There’s grief…and there’s grief.

In conversation with my niece recently, we discussed the vagaries of grief and how it refuses to be ignored.  It is the bottom line in loss: the common denominator no matter whom, how or what we lose.  It is the constant that is left to us when we have exhausted the ways in which we try to defray and dispel it.

When my sister’s grandchild died of cancer my heart was wrenched from my body.  I carried mental pictures of her in her tiny wigs and her laughter when her uncles shaved their heads in solidarity.  I thought it would help when our family built and lined the small casket for her.  But I was left a grief.

A serial killer murdered my niece in her college apartment.  I was horrified, anguished and frightened for my daughter who lived in the same city.  I thought I would feel better when they found the killer; or when they convicted him; or when they sentenced him: but the grief lived on.

My sister’s death from cancer left me with a small sense of relief.  The final days were long and arduous and I wasn’t sorry she died, I am sorry she got sick.  After her long fight, her death eased her pain and mine.  The loss was gradual as I watched her loosen her grip on her dreams to see her grandchildren grow up.  I carry a memory of her sorrow.   The relief of her death did not assuage the grief that began when she got sick.  I miss her all these years after her death.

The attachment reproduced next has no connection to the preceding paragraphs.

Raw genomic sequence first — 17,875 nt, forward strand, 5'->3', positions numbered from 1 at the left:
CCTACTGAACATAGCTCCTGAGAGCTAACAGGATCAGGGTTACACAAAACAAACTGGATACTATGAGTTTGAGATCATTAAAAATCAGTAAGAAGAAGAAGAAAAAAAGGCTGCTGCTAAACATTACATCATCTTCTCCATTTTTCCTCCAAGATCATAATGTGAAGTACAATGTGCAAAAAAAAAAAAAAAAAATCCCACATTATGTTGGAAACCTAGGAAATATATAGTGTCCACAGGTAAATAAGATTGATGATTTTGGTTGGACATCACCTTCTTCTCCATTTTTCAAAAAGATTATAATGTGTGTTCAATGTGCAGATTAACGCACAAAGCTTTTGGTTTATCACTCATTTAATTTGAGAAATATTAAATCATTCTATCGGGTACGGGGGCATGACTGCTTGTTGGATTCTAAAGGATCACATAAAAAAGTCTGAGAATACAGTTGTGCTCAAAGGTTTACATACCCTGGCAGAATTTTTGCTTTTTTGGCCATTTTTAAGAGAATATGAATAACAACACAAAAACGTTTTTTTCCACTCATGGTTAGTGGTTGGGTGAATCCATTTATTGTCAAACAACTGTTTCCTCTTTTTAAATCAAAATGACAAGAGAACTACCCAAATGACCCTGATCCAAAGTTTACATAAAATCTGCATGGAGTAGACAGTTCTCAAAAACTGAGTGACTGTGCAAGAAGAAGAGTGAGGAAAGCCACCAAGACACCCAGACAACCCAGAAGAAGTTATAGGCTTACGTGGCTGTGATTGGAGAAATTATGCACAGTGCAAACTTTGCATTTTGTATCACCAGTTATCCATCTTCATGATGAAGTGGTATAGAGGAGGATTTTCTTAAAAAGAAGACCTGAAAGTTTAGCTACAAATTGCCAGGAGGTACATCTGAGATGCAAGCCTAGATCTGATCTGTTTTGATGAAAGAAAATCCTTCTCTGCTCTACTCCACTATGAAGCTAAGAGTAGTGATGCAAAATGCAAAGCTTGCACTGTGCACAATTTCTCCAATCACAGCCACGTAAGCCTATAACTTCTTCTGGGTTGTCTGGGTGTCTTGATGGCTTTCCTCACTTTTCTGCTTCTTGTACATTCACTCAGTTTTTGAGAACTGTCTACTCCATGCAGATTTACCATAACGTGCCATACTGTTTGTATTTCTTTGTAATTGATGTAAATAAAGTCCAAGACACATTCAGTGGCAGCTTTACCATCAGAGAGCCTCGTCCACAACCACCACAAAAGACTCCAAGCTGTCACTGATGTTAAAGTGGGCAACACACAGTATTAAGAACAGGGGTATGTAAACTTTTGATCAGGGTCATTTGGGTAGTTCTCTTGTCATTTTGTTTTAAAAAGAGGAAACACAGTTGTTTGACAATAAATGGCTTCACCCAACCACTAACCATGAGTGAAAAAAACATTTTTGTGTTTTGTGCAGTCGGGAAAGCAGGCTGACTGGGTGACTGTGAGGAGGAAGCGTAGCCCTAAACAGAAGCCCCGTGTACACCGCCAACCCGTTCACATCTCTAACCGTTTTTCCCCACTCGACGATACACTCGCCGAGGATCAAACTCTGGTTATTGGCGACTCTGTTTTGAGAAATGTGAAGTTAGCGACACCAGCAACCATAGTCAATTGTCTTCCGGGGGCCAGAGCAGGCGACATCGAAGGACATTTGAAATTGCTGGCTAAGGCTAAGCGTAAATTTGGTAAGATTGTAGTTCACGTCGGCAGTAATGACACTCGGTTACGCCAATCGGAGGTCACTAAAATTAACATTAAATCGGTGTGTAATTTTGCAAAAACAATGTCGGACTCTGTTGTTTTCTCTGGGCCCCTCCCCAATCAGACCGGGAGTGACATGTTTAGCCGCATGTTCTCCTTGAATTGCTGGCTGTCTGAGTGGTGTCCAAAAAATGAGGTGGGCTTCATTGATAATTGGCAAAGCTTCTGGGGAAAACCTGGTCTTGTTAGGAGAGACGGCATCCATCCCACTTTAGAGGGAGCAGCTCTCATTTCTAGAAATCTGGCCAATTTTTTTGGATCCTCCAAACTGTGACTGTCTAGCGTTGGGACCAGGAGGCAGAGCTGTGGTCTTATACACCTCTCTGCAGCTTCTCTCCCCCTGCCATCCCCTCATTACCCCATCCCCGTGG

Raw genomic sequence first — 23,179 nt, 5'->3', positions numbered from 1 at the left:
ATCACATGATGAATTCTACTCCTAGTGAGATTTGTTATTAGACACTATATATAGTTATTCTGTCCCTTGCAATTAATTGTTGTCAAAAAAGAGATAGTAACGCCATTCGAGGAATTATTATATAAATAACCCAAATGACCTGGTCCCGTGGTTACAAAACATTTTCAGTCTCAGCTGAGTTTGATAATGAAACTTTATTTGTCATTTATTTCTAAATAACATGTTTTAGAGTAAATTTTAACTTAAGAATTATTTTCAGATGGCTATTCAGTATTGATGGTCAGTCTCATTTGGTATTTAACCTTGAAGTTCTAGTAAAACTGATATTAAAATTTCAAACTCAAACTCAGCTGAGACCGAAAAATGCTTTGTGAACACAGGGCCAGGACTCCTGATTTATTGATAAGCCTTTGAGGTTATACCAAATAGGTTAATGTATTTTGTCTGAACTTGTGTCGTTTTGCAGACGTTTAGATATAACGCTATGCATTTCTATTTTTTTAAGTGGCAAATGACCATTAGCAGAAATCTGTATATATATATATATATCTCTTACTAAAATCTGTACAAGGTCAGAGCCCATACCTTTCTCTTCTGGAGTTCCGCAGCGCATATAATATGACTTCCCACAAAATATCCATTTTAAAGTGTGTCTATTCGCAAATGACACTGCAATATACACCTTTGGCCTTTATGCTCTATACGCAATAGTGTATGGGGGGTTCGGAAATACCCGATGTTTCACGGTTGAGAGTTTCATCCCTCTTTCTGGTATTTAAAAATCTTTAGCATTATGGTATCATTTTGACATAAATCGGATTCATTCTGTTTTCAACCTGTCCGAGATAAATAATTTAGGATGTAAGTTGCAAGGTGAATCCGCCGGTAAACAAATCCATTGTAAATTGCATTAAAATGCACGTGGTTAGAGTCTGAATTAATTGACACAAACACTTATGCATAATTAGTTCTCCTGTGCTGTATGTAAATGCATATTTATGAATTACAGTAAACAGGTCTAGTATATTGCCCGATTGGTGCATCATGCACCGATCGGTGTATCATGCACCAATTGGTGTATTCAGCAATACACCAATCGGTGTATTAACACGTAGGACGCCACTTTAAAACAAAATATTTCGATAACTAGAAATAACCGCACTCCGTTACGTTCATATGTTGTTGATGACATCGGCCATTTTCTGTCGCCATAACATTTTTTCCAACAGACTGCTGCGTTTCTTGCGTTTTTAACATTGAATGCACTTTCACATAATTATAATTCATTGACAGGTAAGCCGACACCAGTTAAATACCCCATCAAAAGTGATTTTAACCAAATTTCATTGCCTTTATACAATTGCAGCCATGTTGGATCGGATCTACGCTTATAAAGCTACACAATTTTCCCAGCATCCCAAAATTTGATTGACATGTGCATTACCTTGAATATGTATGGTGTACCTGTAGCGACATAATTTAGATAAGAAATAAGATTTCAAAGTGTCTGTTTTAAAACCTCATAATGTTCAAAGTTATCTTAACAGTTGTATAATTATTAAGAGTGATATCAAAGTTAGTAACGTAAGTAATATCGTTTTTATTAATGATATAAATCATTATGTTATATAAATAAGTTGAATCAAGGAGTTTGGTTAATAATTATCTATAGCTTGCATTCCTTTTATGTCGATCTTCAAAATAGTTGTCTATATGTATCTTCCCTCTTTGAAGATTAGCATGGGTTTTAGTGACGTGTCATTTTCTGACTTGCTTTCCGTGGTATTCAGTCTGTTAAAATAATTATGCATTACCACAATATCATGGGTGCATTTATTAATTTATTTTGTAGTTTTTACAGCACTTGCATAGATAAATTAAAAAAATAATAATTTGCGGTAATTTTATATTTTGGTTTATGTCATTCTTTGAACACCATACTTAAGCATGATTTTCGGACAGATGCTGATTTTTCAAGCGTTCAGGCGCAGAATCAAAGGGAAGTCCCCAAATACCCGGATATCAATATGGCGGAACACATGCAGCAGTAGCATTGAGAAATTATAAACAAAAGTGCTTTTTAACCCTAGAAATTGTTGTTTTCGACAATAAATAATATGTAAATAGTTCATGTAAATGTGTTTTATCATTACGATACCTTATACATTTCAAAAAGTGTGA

Strangely, I felt happy when my brother-in-law died.   He felt he had lived out his time on this earth.  His desire to finish and move on was strong and evident. He lay in his bed and said aloud,  “I am ready to go.”  I have a serene confidence that he is better wherever he is.  But I miss the man who was always happy to see me.

No circumstance seems to change grief   In the end we are left with the hole it leaves in our days, weeks and lives.

It is like a newly dug spot in the garden that is wet, raw and evident in the gradations of color that differ from the soil around it.  Time fills the hole as the sides soften and crumble in.  The edges fade and blend.  The leaves fall, the seasons pass and time goes along.  But the indentation in our life stays with us.  It doesn’t trip us up so often, but it is there.  It leaves a space for our thoughts and memories.



One comment

  1. Thanks…you get it…For me one of the great moments of grief is thinking that I’m the only one whose life is standing still. Everyone else appears to be moving forward while I’m staying in one place.

    I totally get it, that I’m doing this to myself. If mom was alive she’d be shaking her head telling me to get on with life.

    As I reach into myself I find that she was the one person who was always there. No matter how annoyed I felt towards her and I’m sure she pounded her head against the wall at many of my actions also. There was a connection that was always there.

    She loved me. And I’m just not ready for that love not to be there anymore.


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